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Theater Reviews : Small-Scale 'Grapes of Wrath' Loses Epic Breadth


COSTA MESA — The most impressive thing about Frank Galati's adaptation of "The Grapes of Wrath" may be the way he keeps faith with the book's epic sweep. John Steinbeck's famous novel about rural yearning during the Great Depression comes at you with size and melodramatic vision, and it's remarkable how well Galati was able to suggest that on stage.

Despite a legion of naysayers who thought it couldn't be done, Galati brought his version to Chicago's Steppenwolf Theater Company in 1988 and later moved it to Broadway, where the show won a Tony Award for best play of 1990.

Since then, Galati's adaptation has become the standard for any theater group, big or small, that wants to do Steinbeck. To be successful, you have to give it room and a certain Dust Bowl grandeur; being economical just won't work.

But that's what we get at Orange Coast College, which opened last weekend with a hemmed-in production based on Galati's staging. There's not much space to work with in the Drama Lab Theatre, and director Alex Golson and set designer David Scaglione respond by paring everything down. It's clear they didn't have much of a budget to work with, and that's one of the problems. Galati's "The Grapes of Wrath" requires more than a little extravagance, earthy and otherwise.

A good contrast--and one that shows how well a college drama department can tackle "The Grapes of Wrath"--is the production Cal State Fullerton mounted a year ago. Director Don Finn and a group of talented student actors and technicians offered a production full of ambience and breadth, all the while capitalizing on Galati's stage ingenuity.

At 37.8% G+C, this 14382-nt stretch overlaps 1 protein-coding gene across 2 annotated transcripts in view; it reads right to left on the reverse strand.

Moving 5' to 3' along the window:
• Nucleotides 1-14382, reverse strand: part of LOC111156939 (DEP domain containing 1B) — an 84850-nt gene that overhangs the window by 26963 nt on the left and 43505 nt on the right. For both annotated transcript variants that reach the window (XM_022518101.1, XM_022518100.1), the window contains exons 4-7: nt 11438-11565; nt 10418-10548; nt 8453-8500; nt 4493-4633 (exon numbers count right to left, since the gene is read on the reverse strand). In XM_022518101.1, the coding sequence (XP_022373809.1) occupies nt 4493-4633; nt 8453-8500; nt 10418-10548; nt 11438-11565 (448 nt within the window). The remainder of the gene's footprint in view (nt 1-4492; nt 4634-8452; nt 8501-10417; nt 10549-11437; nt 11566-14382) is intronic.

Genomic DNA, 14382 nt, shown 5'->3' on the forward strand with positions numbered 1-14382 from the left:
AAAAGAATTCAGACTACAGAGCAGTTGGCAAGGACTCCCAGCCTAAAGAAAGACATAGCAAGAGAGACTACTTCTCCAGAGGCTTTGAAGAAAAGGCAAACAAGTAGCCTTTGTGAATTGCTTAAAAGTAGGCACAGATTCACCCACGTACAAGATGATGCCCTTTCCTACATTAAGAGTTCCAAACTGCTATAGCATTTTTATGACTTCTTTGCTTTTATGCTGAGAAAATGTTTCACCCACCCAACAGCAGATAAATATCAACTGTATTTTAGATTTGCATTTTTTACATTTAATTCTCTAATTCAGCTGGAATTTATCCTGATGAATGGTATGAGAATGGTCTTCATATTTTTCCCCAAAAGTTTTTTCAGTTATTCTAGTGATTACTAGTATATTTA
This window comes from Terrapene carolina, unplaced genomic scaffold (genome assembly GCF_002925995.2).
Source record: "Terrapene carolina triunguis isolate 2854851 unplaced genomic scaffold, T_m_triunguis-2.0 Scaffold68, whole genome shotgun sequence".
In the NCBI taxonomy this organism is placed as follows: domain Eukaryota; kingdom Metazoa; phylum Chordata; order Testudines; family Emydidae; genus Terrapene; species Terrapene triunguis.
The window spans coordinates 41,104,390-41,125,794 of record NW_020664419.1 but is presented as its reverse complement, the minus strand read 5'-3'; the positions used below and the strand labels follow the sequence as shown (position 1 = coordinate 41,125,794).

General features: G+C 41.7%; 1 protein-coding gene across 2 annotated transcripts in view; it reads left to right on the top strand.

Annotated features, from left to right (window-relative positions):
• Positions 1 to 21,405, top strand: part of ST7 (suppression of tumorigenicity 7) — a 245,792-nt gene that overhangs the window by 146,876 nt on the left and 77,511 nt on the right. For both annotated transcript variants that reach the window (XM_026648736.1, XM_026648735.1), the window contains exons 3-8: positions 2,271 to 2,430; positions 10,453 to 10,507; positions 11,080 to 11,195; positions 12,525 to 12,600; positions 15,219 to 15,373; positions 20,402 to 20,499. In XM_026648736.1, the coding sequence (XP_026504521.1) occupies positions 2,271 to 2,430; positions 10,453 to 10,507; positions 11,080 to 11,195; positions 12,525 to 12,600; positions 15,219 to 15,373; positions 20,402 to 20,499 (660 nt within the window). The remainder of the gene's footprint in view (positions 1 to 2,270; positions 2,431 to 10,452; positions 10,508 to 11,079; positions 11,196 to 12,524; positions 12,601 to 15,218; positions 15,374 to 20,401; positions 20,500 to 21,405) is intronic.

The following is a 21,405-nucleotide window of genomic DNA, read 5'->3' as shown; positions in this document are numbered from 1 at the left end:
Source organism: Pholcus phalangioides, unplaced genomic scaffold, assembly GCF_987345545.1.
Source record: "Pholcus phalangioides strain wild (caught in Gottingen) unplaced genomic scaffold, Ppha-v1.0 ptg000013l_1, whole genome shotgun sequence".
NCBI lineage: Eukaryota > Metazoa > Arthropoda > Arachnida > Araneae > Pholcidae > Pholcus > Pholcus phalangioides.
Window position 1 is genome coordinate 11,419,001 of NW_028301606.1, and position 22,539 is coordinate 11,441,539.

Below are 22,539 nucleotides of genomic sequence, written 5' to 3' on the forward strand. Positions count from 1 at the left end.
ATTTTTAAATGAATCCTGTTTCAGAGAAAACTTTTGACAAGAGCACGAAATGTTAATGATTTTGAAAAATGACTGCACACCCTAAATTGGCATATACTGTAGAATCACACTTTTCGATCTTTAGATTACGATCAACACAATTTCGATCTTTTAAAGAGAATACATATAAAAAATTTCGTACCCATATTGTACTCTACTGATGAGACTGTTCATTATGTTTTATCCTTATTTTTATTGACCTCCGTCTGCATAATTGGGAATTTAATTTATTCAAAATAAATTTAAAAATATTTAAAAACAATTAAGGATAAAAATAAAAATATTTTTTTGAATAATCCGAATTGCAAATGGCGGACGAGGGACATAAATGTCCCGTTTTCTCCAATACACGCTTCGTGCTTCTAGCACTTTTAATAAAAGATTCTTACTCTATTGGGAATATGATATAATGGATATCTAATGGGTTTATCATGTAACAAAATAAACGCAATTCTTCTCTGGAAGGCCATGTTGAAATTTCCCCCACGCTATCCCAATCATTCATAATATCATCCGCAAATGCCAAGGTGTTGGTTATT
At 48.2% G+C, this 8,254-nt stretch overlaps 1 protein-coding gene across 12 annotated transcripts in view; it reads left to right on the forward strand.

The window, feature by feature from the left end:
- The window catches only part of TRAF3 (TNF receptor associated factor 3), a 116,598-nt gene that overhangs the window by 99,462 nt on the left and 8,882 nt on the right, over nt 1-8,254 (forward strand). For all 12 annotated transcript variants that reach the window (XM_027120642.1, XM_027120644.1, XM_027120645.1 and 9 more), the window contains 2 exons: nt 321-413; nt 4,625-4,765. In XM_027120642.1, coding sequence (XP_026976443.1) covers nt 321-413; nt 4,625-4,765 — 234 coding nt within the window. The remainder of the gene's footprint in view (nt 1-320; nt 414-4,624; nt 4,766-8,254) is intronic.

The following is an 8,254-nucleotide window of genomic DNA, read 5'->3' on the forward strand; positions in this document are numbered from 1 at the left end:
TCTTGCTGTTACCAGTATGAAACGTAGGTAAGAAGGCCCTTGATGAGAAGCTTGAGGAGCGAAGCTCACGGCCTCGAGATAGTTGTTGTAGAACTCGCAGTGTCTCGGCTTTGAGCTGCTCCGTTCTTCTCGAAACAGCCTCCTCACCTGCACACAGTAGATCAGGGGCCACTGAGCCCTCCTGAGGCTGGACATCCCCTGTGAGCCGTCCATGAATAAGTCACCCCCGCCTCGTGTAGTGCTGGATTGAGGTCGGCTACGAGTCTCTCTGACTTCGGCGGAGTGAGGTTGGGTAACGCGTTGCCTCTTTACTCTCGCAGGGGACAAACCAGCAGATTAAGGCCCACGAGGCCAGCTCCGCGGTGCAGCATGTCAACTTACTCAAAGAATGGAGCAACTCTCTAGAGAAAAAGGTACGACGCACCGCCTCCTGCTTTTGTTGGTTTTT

The floorboards, almost magically, opened up to become several things, from campfires to graves to the Colorado River, where characters splashed about in a ritualized bathing scene. At OCC, Golson and Scaglione incorporate the same inventions, but they're rudimentary. When their river materializes, you have the sense it's merely a basin under the stage, not something more evocative.


Part of the problem is Lonnie Alcaraz's lighting, which could do more to generate a mood that inspires the viewer's imagination to take over. On the other hand, Donna Mae Dickens' costumes are excellent, giving the production a much-needed aura of authenticity. Her clothes look as soiled and vulnerable as the lives of the Joad family that wears them.

Dickens' details work, but few others do in this production. Perhaps the most distracting feature is the cardboard representation of the wheezing, broken-down truck the Joads journey in from Dust Bowl Oklahoma to the lush, but cruel, fields of California. With it's bug-eyed headlights and caricatured look, the truck seems like something out of Disneyland's new Roger Rabbit's Car Toon Spin ride.

As for the acting, there's zealousness from top to bottom; too bad there's not more finesse as well.

P.J. Agnew provides Tom with a degree of rough-hewn humanism, but the portrayal lacks depth. We want more from him, as we do from the rest of the cast. The performances are soft and folksy, and we don't always feel the resignation that comes with their hardship. In this family, there's a little too much Waltons and not enough Joads.

* "The Grapes of Wrath," Orange Coast College's Drama Lab Theatre, 2701 Fairview Road, Costa Mesa. Thursday-Saturday at 8 p.m., Sunday at 3 p.m. Ends March 26. $6 to $8. Running time: 2 hours, 30 minutes. P.J. Agnew: Tom Joad

George Almond: Jim Casey

Bill Nelson: Pa

Ellen Walcutt: Brown Ma

Rita R. Strong: Granma

Brewster Loud: Granpa

Peter Kreder: Noah

Jim Carnett: Uncle John

Melissa M. Nelson: Ruthie

Mike Toledano: Winfield

Nectar Amber Rose: Rose of Sharon

Donovan T. McGrath: Connie Rivers

Pat Bruno: Al

Donald E. Hansing: Floyd Knowles

Jennie McKenzie: Floyd's wife

Anna Fitzwater: Elizabeth Sandry

An Orange Coast College production of Frank Galati's adaptation of John Steinbeck's novel. Directed by Alex Golson. Set: David Scaglione. Costumes: Donna Mae Dickens. Lighting: Lonnie Alcaraz. Choreography: Lana Snyder Devore. Stage manager: Rob Stayner.

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